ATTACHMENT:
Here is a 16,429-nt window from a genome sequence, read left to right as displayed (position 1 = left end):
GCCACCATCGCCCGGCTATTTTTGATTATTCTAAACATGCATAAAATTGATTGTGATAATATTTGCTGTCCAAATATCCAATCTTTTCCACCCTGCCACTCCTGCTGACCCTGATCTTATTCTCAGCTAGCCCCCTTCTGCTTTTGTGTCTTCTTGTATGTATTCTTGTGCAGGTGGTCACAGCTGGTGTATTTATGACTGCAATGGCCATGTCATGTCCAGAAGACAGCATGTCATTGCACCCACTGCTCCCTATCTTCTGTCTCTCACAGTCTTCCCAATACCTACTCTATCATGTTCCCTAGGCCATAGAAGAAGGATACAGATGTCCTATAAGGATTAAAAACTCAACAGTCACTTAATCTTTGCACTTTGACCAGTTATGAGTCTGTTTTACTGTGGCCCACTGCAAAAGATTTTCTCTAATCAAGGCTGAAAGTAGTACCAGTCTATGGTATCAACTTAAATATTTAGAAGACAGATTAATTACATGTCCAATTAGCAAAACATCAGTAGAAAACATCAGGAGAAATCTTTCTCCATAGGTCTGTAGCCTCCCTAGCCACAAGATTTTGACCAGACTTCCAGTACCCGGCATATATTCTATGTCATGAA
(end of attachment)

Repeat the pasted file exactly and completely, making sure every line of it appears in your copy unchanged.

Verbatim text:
Here is a 16,429-nt window from a genome sequence, read left to right as displayed (position 1 = left end):
GCCACCATCGCCCGGCTATTTTTGATTATTCTAAACATGCATAAAATTGATTGTGATAATATTTGCTGTCCAAATATCCAATCTTTTCCACCCTGCCACTCCTGCTGACCCTGATCTTATTCTCAGCTAGCCCCCTTCTGCTTTTGTGTCTTCTTGTATGTATTCTTGTGCAGGTGGTCACAGCTGGTGTATTTATGACTGCAATGGCCATGTCATGTCCAGAAGACAGCATGTCATTGCACCCACTGCTCCCTATCTTCTGTCTCTCACAGTCTTCCCAATACCTACTCTATCATGTTCCCTAGGCCATAGAAGAAGGATACAGATGTCCTATAAGGATTAAAAACTCAACAGTCACTTAATCTTTGCACTTTGACCAGTTATGAGTCTGTTTTACTGTGGCCCACTGCAAAAGATTTTCTCTAATCAAGGCTGAAAGTAGTACCAGTCTATGGTATCAACTTAAATATTTAGAAGACAGATTAATTACATGTCCAATTAGCAAAACATCAGTAGAAAACATCAGGAGAAATCTTTCTCCATAGGTCTGTAGCCTCCCTAGCCACAAGATTTTGACCAGACTTCCAGTACCCGGCATATATTCTATGTCATGAA